Iran’s Attack on Saudi Arabia Reveals Our Foreign Policy Muddle
We’re stuck in fossilized paradigms while our enemies grow stronger.

The mad mullahs aren’t mad, but moslem schemers that have to, at least, be contained, or otherwise ‘rendered inert’.

Hard upon President Trump’s misguided outreach to the Taliban, rumors are circulating of a meeting with Iranian President Hassan Rouhani at the upcoming UN General Assembly meeting. Trump has also publicly stated he doesn’t want regime-change in Tehran. This “let’s make a deal” mentality, even with foes who have repeatedly declared and carried out their malign intentions against us, bespeaks more than just the president’s volatile personality and experience in Manhattan real estate.

Indeed, after the probably Iranian-engineered missile attacks on Saudi oil refineries that knocked out half its productive capacity, Trump’s gestures of outreach to the mullahs have now become even more dangerous, and made the need for long-overdue significant military action to punish and deter the mullahs more urgent,

Equally urgent is the revision of a foreign-policy paradigm many years in years in the making and mired in received wisdom. It took root after World War II ended the malign ideologies of fascism, Nazism, and Japanese racist militarism. Even though those murderous movements put the lie to the long dream of a global “harmony of interests” institutionalized in transnational treaties and supranational organizations, the West created the UN, NATO, the World Bank, and other global institutions that would help contain the Soviet Union while the global economy increased wealth and distributed it more widely. The collapse of the Soviet Union fed the illusion that the triumph of liberal democracy was assured, and that its last ideological rival was dispatched without another world war.

But multinational institutions didn’t bring about the end of the Soviet Union, or the communist ideology still riling some parts of the world, and also gaining popularity in this country in its “kinder, gentler” manifestation as “democratic socialism.” Likewise, despite the orthodox paradigm of our foreign policy and national security agencies, NATO did not “keep the peace” in Europe. Peace was achieved by U.S. nuclear weapons, forward-deployed military forces, and “proxy duels” fought to contain Soviet-sponsored aggression. And Soviet communism as an ideology was discredited by visionary leaders like Ronald Reagan, Margaret Thatcher, and Pope John Paul II. They saw beyond the shibboleths of “détente” and “outreach” and “summits,” and realized that given an “evil empire”–– as Reagan called it to the scorn of foreign policy savants–– that was ideologically committed to our destruction, the only strategy should be, “We win, they lose,” as Reagan famously said. Diplomacy works only when the enemy believes in your commitment to use lethal force.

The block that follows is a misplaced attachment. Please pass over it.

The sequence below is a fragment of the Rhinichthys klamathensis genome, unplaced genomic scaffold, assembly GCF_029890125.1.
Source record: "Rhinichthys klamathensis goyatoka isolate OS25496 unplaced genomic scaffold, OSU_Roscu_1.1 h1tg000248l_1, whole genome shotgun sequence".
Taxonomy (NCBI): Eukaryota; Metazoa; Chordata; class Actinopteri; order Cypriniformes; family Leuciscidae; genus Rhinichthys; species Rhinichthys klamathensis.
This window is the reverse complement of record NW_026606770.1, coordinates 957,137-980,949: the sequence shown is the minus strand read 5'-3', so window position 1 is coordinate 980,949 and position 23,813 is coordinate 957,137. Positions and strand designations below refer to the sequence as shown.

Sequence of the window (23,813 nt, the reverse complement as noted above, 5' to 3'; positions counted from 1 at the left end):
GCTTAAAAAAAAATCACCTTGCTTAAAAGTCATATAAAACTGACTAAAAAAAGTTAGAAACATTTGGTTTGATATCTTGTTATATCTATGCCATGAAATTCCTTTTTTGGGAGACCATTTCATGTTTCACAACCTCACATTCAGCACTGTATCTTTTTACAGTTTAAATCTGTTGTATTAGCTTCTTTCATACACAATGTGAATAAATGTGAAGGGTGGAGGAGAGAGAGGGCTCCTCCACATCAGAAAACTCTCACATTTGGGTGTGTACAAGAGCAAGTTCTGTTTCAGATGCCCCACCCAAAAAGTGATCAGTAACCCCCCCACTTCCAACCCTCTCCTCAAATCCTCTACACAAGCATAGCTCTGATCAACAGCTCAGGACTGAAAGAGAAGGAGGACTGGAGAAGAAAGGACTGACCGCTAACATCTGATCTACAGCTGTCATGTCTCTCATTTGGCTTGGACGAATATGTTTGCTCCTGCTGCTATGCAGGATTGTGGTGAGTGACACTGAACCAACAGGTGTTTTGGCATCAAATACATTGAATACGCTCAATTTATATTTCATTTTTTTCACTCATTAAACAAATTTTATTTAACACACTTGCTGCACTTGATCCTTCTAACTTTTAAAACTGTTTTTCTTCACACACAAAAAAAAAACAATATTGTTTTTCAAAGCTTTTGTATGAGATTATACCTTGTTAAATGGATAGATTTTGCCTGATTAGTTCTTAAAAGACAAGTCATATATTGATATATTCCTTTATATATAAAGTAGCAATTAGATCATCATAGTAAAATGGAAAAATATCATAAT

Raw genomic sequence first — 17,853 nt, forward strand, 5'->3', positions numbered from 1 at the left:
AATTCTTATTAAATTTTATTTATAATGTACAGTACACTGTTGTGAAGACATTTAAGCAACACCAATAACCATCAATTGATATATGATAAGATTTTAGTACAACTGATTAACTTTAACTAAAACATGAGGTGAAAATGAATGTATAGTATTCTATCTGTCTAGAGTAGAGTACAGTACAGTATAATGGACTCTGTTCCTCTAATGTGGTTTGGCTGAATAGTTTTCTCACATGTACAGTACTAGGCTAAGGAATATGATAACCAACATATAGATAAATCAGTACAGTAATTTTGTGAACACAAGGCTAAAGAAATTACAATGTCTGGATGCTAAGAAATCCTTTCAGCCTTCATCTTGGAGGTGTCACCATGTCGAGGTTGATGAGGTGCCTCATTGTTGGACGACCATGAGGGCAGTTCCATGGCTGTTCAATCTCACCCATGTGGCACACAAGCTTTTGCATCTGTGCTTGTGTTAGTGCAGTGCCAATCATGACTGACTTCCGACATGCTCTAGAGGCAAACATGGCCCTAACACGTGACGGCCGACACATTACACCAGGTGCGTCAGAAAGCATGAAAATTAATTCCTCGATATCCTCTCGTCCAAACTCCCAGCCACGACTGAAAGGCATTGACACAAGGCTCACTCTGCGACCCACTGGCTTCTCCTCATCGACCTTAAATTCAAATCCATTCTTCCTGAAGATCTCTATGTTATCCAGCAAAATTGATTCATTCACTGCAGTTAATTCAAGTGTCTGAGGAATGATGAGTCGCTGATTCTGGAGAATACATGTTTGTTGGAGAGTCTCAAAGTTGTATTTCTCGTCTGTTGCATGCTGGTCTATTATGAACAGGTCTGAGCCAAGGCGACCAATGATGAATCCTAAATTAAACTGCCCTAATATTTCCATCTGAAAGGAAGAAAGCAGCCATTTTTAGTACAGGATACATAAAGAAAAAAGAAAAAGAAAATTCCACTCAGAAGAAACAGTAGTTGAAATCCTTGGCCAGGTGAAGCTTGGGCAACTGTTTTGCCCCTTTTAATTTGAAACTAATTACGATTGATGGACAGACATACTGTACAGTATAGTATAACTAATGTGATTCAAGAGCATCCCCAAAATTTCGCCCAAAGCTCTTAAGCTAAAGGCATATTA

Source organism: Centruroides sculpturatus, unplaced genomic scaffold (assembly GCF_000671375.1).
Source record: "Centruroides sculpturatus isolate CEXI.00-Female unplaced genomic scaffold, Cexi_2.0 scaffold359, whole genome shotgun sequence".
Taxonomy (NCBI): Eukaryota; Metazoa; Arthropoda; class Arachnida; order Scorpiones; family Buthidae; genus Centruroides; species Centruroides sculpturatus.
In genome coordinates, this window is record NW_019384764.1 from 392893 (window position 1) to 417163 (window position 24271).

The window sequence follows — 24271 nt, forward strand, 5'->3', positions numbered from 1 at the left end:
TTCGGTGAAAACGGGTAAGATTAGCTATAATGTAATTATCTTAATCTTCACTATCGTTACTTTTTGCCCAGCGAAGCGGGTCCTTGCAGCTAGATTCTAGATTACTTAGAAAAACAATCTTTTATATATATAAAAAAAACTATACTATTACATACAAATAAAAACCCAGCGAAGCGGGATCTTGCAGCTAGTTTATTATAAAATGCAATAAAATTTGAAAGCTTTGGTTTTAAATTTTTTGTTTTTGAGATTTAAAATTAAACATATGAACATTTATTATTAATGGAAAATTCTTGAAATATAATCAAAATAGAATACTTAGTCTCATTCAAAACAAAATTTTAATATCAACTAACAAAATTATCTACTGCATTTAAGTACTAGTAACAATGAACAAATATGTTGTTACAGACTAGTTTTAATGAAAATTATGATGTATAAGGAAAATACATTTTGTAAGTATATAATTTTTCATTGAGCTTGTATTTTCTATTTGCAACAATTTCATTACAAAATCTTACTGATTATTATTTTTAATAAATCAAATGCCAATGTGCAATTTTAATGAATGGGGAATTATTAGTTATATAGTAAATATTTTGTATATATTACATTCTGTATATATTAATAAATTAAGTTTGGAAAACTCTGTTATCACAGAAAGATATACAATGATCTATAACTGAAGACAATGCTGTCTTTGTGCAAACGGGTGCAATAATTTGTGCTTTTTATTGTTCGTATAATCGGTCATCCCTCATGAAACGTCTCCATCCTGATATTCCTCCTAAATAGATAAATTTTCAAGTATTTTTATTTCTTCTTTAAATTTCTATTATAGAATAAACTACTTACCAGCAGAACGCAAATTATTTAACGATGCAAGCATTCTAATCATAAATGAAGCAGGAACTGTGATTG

Before that recovery of nerve, Jimmy Carter bungled our response to the Iranian Revolution and its jihadist mission to “fight all men until they say there is god but Allah,” as Mohammed instructed. Thus the Islamic Republic of Iran, came into being, a consequence of Carter’s foreign policy idealism, which empowered the mullahs rise to power. Carter ran an “international rules-based order” foreign policy, and he believed that American restraint and “principled” example on human rights would promote the spread of democracy and peace. His speeches and writings were redolent of the post-Vietnam “crisis of confidence” and “recent mistakes,” and counseled that America had “recognized limits.” Rather than the wars of containment, Carter highlighted “our commitment to human rights,” and promised that “we will not behave in foreign places so as to violate our rules and standards here as home.” “Moral principles,” he intoned, “were the best foundation for the exertion of American power and influence.” This statement is good example of what historian Corelli Barnett called the “moralizing internationalism” that had been developing since the late 19th century and reached its gruesome repudiation at Munich and the 60 million dead that followed.

The problem with such idealism is, as the cliché goes, the enemy has a vote about what comprises “moral principles,” and it’s unlikely that good examples, foreign aid, or restraint in the face of aggression will change their minds. A readiness to punish swiftly and brutally attacks on our security and interests, the willingness to employ the “mailed fist,” as Duff Cooper said of dealing with Hitler, rather than “sweet persuasion,” creates the prestige that deters aggressors. After 9/11 we did recover some of that lost respect with the swift victories in Afghanistan and Iraq. Those successes were the monitory “examples” that got Syria’s Bashar Assad out of Lebanon, and convinced Libya’s Moammar Gaddafi to dismantle his nuclear weapon facilities–– and to let us watch him do it.